Nevertheless, Avengers: Infinity War is not a perfect film and it would be wrong of me to pretend it was. Despite its massive length, elements do feel rushed from time-to-time and cramming 20+ characters into a film was never going to be a slam dunk. Some moments that should have deep resonance really don’t reach the emotion they were clearly intended to do, and that’s because of the film’s need to tie up as much of the plot as possible. Thankfully, from a tonal perspective, the Russo brothers manage to keep the balance almost perfect and it’s a vast improvement over Joss Whedon’s disjointed Age of Ultron.

My biggest issue with the film however, is the ending. Avengers: Infinity War is not a film you come to the end of and applaud. In fact, the main response from the entire screening of the film I was watching was a collective groan as the end credits begin to roll. Despite the promise that Infinity War would work as a standalone movie; it just doesn’t. It’s very much a starting chapter for what comes next in Avengers 4. But we need to wait just over a year for the concluding chapter to arrive in UK cinemas, and that is incredibly infuriating.

Overall, Avengers: Infinity War is a culmination of everything Marvel has been working towards for a decade. In its favour are an incredible cast, that trademark MCU humour and some stunning action sequences but these are offset by an infuriating ending and a lack of emotional heft to the film’s inevitable darker moments.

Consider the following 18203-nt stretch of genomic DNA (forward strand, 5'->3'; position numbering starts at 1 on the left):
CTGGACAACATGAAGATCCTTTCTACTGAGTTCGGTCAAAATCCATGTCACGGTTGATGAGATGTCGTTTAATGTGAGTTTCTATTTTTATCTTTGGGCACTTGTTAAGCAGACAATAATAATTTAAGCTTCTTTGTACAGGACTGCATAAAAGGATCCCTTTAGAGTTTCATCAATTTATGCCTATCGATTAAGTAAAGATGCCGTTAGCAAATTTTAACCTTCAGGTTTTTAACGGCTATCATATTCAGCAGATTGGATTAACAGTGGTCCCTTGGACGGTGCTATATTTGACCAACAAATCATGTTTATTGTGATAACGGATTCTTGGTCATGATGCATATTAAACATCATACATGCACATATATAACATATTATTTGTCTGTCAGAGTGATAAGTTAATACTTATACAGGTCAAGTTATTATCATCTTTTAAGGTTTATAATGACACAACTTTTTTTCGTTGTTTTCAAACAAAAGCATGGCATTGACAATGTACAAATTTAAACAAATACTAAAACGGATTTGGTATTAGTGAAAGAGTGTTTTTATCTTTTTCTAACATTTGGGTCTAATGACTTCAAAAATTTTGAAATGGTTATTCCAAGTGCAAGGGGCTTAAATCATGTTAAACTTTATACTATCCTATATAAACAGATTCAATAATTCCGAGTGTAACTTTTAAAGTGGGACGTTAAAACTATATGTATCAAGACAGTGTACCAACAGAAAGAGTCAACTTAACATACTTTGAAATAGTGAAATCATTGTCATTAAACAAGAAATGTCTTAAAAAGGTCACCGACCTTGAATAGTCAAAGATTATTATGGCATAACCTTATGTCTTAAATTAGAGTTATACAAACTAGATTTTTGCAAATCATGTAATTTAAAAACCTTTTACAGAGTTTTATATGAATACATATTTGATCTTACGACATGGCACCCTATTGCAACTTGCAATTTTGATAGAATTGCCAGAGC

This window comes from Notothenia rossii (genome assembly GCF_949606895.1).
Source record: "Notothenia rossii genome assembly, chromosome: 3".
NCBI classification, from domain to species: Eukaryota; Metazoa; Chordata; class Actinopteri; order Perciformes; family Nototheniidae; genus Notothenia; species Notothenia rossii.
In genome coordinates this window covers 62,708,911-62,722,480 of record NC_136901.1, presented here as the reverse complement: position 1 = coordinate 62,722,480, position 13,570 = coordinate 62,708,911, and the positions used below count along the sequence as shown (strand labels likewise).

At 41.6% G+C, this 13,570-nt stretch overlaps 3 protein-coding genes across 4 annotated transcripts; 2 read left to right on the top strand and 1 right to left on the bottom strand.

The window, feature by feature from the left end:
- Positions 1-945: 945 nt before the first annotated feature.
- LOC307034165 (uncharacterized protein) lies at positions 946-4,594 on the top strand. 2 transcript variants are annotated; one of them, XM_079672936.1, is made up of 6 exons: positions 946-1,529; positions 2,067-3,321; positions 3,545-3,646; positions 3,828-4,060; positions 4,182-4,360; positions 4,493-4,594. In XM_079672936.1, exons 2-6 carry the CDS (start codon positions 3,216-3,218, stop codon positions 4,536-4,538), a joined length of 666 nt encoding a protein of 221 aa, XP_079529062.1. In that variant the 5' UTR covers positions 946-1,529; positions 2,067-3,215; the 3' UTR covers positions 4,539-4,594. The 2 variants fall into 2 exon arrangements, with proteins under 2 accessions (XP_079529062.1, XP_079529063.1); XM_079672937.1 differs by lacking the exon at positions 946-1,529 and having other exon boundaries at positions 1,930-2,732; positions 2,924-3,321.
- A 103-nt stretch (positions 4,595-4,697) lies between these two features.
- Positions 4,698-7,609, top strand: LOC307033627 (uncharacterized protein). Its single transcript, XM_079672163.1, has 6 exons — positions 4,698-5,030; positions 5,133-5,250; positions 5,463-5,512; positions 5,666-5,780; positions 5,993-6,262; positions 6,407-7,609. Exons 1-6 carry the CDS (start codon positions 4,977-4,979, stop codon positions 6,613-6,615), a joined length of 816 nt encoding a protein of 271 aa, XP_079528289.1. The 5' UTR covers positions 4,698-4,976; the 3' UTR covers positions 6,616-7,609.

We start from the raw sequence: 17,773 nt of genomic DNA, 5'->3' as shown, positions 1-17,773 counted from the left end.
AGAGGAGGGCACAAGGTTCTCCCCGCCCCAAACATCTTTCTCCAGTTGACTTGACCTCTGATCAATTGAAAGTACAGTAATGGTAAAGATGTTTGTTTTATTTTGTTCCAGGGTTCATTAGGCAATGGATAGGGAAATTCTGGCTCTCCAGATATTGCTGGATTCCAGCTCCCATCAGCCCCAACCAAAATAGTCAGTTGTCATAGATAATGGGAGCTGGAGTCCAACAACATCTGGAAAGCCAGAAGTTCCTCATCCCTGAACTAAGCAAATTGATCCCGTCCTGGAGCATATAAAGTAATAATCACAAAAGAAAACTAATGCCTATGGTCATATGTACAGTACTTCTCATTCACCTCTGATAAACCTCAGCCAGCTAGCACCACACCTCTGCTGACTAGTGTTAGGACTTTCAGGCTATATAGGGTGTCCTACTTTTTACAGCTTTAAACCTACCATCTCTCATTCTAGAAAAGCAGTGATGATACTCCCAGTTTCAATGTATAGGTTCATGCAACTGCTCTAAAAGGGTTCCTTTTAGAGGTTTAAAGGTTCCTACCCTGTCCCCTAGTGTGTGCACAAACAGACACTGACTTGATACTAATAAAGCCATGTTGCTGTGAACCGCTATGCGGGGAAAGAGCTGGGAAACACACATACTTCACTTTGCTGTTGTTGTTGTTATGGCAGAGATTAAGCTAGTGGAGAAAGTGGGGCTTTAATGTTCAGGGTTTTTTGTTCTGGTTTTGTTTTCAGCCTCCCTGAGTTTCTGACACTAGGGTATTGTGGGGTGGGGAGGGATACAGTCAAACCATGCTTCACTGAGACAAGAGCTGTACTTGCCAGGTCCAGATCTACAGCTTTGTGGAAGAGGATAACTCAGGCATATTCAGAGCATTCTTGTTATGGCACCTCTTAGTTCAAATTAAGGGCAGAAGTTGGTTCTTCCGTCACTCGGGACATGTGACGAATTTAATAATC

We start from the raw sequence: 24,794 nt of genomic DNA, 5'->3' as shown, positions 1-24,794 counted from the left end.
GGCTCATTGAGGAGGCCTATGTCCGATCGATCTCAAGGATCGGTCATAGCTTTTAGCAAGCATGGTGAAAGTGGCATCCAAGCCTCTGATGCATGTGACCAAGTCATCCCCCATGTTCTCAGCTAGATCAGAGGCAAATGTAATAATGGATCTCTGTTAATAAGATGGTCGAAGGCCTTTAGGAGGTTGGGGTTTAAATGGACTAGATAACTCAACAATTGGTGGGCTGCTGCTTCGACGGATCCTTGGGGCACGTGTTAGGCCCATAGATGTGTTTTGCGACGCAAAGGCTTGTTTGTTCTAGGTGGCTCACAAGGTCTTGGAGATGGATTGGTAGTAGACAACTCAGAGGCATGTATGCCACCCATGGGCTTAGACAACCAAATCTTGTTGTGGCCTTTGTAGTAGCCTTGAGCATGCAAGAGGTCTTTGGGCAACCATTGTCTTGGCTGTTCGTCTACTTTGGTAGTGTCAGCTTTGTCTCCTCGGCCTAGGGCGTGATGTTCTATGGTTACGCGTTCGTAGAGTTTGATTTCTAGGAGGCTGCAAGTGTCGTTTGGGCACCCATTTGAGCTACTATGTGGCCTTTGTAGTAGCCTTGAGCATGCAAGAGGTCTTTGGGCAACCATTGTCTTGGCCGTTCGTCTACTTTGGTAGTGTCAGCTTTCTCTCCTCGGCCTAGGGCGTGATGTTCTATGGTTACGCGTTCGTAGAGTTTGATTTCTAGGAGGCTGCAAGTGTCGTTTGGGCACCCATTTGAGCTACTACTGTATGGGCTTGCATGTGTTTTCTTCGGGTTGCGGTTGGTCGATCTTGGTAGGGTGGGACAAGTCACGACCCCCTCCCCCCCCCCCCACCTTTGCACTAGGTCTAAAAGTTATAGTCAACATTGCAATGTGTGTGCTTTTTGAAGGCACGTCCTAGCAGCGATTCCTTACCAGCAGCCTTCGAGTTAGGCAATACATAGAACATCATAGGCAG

This may definitely be the biggest movie in the MCU and it’s definitely the 2nd best Avengers movie, but it’s not quite up there with the very best.
The Avengers (2012)
The Avengers (2012)
2012 | Action, Sci-Fi
Contains spoilers, click to show
First of all I will not be referring to this film by the crap UK name of Avengers Assembled. The film is The Avengers and that all it needs to be called.

This is biggest and most anticipated film from the last few years. It is a sequel to the Marvel films Iron Man (2008), Iron Man 2 (2010), Thor (2011), Captain America (2011) and The Incredible Hulk (2008). But is it possible to make one film starring them all? Would it work with all of them in lead roles? The film brings together Iron Man (Robert Downey Jr.), Thor (Chris Hemsworth), Captain America (Chris Evans) & The Hulk (Mark Ruffalo) along with S.H.I.E.L.D. agents Hawkeye (Jeremy Renner), Black Widow (Scarlett Johansson) and Nick Fury (Samuel L. Jackson). They join forces against Thor's Brother Loki (Tom Hiddleston) who has unleashed an alien race upon the Earth so he can conquer it.